The word Azam (meaning "great") was added to his title and he was also known as "Atabek-e Azam". All of the state's subsequent rulers used to hold this title. During his reign, Eldiguz could subdue a spacious territory between the Caucasus and Persian Gulf. The territory belonging to him stretched from the gate of Tbilisi up to Makran. He had possessed Iranian Azerbaijan, Arran, Shirvan, Jibal, Hamadan, Gilan, Mazandaran, Isfahan and Rey. The Atabegs of Mosul, Kerman and Fars as well as the feudals of Shirvan, Khuzestan, Ahlat, Arzan-ar-Rum and Maragha became his liegemen.
Campaigns against Georgia
Kingdom of Georgia, whose army was additionally strengthened by the Kipchak mercenaries, became the strongest rival of the Shams al-Din Eldiguz. In 1138, Georgian king Demetrius I, attacked the earthquake-ridden city of Ganja.[clarification needed] While leaving the city, his troops carried off the well-known gate of Ganja as their trophy, which up to this date remains on display at the Gelati monastery. From 1161 onwards Georgians began to make plundering raids on Ani, Dvin, Ganja, Nakhchivan and other regions controlled by Atabegs.
Eldiguz formed a coalition with other Seljuqids in the beginning of the 1160s to fight against the Georgians, and in 1163. the allies inflicted a defeat on king George III of Georgia. The Seljuqid rulers were jubilant, and they prepared for a new campaign. However, this time they were forestalled by George III, who marched into Arran at the beginning of 1166, occupied a region extending to faraway cities as Nakhchivan and Beylagan, devastated the land and returned with prisoners and booty. There seemed to be no end to the war between George III and atabeg Eldiguz. But the belligerents were exhausted to such an extent that Eldiguz proposed an armistice. George had no alternative but to make concessions. Eldiguz restored Ani to its former rulers, the Shaddadids, who became his vassals.
In 1173, Atabeg Eldiguz began another campaign against Georgia but he was defeated. Atabeg's troops retreated and Eldiguz died in 1174 in Nakhchivan.
Muhammad Jahan Pahlavan
After the death of Shams al-Din Eldiguz, in 1175, the Seljuq Sultan Arslan Shah tried to escape from the yoke of the Grand Atabeg of Azerbaijan but failed, and was poisoned to death by Shams ad-Din's son, the new Grand Atabeg Muhammad Jahan Pahlavan (c.1174–1186). Pahlavan transferred his capital from Nakhchivan to Hamadan in western Iran, and made his younger brother, Qizil Arslan Uthman, the ruler of Azerbaijan. In 1174, Qizil Arslan captured Tabriz, which subsequently became his capital.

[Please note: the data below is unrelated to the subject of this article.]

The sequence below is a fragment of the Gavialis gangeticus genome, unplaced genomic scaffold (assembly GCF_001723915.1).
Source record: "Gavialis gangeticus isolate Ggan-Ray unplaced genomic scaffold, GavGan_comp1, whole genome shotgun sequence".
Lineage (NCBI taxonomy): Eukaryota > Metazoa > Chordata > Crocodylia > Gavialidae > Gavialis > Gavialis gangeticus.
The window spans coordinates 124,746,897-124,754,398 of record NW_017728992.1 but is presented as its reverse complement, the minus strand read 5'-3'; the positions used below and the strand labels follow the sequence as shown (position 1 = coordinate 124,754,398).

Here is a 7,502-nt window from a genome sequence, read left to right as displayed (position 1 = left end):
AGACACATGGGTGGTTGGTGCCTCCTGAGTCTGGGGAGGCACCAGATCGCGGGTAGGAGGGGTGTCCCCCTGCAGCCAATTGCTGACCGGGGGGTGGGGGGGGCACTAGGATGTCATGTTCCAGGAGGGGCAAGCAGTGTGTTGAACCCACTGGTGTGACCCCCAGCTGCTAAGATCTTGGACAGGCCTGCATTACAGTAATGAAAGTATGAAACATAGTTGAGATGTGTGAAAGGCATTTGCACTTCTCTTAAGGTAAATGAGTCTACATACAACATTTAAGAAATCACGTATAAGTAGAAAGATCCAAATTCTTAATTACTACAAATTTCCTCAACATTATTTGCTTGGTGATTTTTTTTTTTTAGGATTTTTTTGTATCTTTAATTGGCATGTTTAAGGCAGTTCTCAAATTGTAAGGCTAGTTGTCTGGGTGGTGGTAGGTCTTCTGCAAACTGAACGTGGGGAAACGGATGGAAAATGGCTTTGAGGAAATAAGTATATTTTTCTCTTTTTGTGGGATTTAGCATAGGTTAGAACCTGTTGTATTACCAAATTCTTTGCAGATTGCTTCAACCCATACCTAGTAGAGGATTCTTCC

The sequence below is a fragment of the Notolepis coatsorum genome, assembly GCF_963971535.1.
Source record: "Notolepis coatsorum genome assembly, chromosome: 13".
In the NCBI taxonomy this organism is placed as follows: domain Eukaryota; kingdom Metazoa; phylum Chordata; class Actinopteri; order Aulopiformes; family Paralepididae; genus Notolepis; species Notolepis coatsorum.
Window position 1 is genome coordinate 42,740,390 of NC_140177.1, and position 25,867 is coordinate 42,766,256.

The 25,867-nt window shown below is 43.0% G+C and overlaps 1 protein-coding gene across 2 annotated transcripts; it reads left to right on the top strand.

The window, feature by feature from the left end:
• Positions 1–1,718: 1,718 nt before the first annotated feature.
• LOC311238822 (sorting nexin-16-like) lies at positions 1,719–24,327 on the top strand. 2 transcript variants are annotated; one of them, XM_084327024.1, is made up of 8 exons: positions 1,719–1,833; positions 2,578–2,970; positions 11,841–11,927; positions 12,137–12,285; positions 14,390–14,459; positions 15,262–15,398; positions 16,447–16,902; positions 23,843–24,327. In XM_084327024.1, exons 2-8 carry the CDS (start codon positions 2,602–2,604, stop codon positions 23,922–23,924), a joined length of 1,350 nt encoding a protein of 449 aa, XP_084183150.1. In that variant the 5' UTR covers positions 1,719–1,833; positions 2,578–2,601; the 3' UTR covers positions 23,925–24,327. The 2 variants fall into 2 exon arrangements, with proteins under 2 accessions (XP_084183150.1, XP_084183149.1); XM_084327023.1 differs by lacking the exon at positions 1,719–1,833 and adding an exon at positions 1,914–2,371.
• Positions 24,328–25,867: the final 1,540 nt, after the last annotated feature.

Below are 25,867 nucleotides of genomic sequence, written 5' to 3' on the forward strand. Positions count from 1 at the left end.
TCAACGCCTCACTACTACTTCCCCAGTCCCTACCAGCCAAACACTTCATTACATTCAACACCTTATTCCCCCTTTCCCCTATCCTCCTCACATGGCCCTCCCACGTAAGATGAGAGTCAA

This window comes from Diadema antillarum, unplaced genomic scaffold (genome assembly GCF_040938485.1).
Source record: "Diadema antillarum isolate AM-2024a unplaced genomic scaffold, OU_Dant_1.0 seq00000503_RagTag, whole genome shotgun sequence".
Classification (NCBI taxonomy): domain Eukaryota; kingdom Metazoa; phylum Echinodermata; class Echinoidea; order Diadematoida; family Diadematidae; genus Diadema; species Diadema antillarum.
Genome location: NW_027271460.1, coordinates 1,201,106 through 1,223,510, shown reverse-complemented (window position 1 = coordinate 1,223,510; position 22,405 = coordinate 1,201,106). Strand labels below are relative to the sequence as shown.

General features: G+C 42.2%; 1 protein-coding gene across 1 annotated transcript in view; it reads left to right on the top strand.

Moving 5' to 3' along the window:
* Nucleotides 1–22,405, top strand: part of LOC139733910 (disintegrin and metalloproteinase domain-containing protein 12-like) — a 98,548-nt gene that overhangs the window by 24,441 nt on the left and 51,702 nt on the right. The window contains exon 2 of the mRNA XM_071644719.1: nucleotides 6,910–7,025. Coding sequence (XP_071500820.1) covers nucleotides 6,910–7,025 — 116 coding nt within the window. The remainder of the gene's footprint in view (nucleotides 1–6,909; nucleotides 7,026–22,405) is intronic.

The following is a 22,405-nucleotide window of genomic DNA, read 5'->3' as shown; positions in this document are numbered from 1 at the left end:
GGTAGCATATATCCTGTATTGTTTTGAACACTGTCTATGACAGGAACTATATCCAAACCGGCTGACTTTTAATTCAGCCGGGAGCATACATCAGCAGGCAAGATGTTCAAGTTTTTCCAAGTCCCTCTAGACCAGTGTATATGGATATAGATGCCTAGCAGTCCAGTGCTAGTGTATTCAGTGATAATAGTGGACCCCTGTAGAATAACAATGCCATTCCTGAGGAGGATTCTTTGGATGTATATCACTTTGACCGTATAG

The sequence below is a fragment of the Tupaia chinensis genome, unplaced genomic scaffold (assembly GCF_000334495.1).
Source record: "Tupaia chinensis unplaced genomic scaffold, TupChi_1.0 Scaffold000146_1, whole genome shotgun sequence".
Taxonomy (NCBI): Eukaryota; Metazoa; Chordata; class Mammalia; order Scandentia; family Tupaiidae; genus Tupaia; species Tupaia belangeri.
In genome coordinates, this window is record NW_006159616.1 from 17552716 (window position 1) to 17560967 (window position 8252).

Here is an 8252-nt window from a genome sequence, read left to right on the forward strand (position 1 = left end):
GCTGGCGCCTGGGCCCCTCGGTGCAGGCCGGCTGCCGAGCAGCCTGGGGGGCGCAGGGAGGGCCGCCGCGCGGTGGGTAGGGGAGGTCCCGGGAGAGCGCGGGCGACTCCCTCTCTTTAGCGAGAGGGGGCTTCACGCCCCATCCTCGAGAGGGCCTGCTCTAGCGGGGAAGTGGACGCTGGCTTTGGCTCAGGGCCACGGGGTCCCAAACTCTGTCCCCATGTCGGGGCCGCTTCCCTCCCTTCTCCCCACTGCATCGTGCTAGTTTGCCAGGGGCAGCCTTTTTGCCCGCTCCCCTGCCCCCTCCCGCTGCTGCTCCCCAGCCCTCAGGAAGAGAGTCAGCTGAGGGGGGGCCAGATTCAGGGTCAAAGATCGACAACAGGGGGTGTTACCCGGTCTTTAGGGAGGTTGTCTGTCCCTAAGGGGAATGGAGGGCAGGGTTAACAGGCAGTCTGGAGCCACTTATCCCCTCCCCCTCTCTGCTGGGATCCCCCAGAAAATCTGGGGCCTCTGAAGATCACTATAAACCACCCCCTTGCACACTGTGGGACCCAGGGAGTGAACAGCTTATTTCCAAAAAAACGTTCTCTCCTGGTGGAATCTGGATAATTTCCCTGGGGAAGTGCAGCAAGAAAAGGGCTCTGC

Jahan Pahlavan suppressed all rebellious emirs and appointed faithful mamluks to key positions. He apportioned each of them any region or town as Iqta. The twelve years of his rule are considered the most peaceful period of the state's existence. Under his reign the central power was strengthened and no foreign enemy invaded the territory belonging to the Atabegs. Friendly relations with Khwarazm Shahs, the rulers of Central Asia, were founded. All those facts had positive influence on the development of science, handicraft, trade and arts.
After Muhammad Jahan Pahlavan's death his brother Qizil Arslan (c.1186–1191) ascended the throne. He continued his successful struggle against the Seljuq rulers. At the same time the central power began to get weaker as mamluks who had strengthened their power in their allotments did not want to obey the Sultan. Even Shirvanshah Akhsitan I who used to be Atabegs’ liegeman attempted to intervene the interior affairs of the Eldiguzids and opposed Qizil Arslans aspiration to the throne. In the response to this, Qizil Arslan invaded Shirvan in 1191, reached to Derbent and subordinated the whole Shirvan to his authority. In 1191 Toghrul III, the last Seljuq ruler was overthrown by Qizil Arslan. Then, by Khalif’s leave, he proclaimed himself a Sultan.